Lastly, while installing the headers back in May, I noticed the bell housing was a little saturated with tranny fluid and there is a faint hue of fluid on my garage floor after long periods of driving times/spirited driving. From my research on the probable causes, it could be a cracked weld on the stall or a bad conveter all together. The pump/shaft seal, or the pump housing cracked. Does this seem correct? I just want to have all parts available so we don't have to stop what we're doing, clean up, and go to the parts store.

thx everyone.

thou
 

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TT AWD TBSS Jeep
TT AWD SS Pwrd Jeep
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5,825 Posts
Lube the hub of coverter to not damage seal.

Long ext can be used to get at TC bolts.

The rest you seem to have.
 

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Registered
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468 Posts
One suggestion is to measure the bellhousing to converter pad when installing the new converter. The clicks are hard to feel/hear sometimes. You want to see just over an inch, then you are good to go.

Chris
 

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Mattmikemark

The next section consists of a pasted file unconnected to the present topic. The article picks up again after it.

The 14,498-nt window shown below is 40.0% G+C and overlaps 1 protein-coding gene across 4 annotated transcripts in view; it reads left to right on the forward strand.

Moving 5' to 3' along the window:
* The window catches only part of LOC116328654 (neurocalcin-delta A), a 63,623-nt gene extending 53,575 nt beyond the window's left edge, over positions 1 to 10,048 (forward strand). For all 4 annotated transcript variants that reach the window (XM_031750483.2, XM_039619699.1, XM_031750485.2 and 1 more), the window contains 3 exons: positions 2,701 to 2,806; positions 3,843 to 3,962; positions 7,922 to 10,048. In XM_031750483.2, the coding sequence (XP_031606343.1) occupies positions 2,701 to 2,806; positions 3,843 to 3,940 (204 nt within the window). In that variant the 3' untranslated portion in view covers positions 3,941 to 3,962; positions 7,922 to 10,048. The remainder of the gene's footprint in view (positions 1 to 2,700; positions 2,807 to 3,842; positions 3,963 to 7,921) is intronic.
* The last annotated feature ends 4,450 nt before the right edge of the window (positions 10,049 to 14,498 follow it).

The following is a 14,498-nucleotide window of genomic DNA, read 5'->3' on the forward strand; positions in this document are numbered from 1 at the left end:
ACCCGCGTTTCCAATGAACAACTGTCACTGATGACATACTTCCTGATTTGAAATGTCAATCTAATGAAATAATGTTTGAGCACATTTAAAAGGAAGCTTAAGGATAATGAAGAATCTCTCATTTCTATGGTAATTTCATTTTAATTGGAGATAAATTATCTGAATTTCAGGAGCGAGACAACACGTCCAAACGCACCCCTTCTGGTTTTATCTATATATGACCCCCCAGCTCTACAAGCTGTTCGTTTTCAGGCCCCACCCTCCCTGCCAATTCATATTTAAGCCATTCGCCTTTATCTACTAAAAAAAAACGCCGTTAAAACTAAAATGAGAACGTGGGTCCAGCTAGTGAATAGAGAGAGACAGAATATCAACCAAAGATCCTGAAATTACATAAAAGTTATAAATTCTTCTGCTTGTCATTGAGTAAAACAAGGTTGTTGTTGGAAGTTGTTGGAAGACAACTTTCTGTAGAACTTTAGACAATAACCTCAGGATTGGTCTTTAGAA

2006 Trailblazer SS
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5,366 Posts
Review this and print it out and keep it handy... Very helpful
http://tbssowners.com/docs/06_07_Transmission_Removal.pdf

Are you AWD or 2WD? AWD you have to mess with the transfer case & front drive shaft, but neither are bad. I left the transfer case hooked up to the trans and dropped it together, no issues.

O2 sensors just unplug, no need to "remove" them from the Y pipe.

Don't forget to remove the trans cooler lines.

The engine crossmember must be removed to get to the torque converter bolts. This is what keeps the suspension in alignment, so don't mess with the suspension with the engine crossmember out.

3' extensions aren't needed. I had 2 6" extensions and 2 3" and that was plenty to do the whole swap. When removing the TC bolts, use a 15mm short socket, 3" extension, swivel, and 2 6" extensions and that worked great. But they're a PITA for sure.